BURLEIGH HOMEBREWING WORKSHOP

 

At Burleigh Homebrew we have a regular Home-brewing workshop that will give you firsthand experience on how to homebrew at home and where to start.

The workshop entails basic extract brewing and moves on to undertaking a partial brew where we will demonstrate all the processes of milling grain, steeping and doing a boil and adding the hops to create the brew.

Each workshop is carried out on a Saturday arvo, commencing at 1pm. There will be a sausage sizzle at the end with beer tastings.

If you are interested in attending feel free to send us an email with your name and mobile number. We’ll text you a week or so prior to the Saturday the next one’s on and you can confirm whether you are available to attend.

Numbers are limited, so we need to receive a reply if you are coming. Alternately If you can’t come, we need to know so we can invite the next person in line. We will then just put you down for the next workshop.

The Homebrewing Process.

Homebrewing your favourite beer is becoming a favourite pastime for many people of all ages and many varied backgrounds. Here at Burleigh Homebrew we have most of the ways and means to begin. It doesn’t have to take too much of your time and is a great hobby that has an enjoyable reward at the end of the process. It also gives you a warm fuzzy feeling of being proud of yourself after creating your own beer, you could even start referring to yourself as a brewmaster!

At this point in time Home Brewing shops have access to beer making ingredients from all over the world. Ingredients including Malts of all varieties. Hops that have been grown in America, England, Germany, Czechoslovakia, New Zealand and Australia. Dry and liquid yeasts of all different strains from all the major suppliers. There are even adjuncts such as dry enzyme and finings available.

Making the beer can be as easy or as complicated as you want. Homebrewing companies such as Coopers/Morgans/Mangrove Jacks/Blackrock etc have made it easy for those brewers who haven’t the time or inclination to create a beer from scratch. They have mastered the process of combining all the ingredients and reducing them into convenient 1.5kg cans of hopped specific extract brew. From a lager, an Ale to a stout to name a few, at their breweries they combine a mashed combination of malt, water and hops to boil up a brew of specific taste. It is then place in a vacuum to allow it to be reduced to these concentrated 1.5kg cans of extract.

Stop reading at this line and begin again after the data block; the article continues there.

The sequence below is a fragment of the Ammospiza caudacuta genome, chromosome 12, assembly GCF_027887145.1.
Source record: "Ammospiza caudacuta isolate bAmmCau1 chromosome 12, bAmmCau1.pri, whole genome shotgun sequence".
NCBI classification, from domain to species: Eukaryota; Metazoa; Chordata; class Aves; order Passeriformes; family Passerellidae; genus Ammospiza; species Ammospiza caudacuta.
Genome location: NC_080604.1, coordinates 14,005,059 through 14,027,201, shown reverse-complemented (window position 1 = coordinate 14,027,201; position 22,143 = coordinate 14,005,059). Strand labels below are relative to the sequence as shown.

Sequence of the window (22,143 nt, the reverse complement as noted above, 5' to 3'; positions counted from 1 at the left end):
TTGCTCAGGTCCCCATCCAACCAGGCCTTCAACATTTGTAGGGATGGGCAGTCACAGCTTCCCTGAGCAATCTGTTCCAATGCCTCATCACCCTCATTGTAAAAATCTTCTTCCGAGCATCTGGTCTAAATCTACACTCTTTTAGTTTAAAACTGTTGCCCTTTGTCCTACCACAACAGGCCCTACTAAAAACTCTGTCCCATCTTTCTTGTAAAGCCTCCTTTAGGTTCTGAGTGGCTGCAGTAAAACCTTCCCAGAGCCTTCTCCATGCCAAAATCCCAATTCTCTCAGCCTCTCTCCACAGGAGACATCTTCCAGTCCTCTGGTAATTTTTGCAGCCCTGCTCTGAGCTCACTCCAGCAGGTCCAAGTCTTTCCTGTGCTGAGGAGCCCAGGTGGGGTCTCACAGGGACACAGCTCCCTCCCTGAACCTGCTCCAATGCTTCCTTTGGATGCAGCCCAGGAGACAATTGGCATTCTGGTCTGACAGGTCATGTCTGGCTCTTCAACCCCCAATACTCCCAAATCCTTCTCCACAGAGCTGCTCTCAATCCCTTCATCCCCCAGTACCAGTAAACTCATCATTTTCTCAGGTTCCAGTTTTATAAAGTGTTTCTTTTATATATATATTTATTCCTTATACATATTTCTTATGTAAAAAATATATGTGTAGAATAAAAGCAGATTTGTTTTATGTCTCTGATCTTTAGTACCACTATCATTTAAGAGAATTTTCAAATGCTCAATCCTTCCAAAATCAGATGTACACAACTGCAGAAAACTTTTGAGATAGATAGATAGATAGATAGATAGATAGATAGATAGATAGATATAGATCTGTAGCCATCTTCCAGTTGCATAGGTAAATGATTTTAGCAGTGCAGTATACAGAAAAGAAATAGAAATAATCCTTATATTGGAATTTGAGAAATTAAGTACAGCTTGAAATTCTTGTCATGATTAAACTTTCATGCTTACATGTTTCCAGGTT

The ingredients they use in all the brews has improve immensely from the old days. If your experience with homebrew in the past was a taste of bananas or was basically unpleasant then it must have been a while ago. Homebrew beer nowadays can be made to commercial/craft beer quality.

Try and get a sample from a friend or go to your local homebrew shop. Here at Burleigh Homebrew we will always have a beer on tap for you to taste.

Now to the varied processes of making your beer at home.

Homebrewers using the 1.5kg cans of hopped extract only have to mix some fermentable sugar/malts and warm water for dissolving to the canned extract, mix vigorously, sprinkle the yeast on top and leave to ferment for 7-10 days. Your homebrew has been created. The chemical reaction of yeast and sugar takes place to produce an amazing specific beer of your choosing. Once  fermentation is finished there is the process of either bottling or kegging. In the bottles it will need to be carbonated (secondary carbonation), this is done by adding 8gms of sugar for each litre of brew. The kegs can be force carbonated with CO2.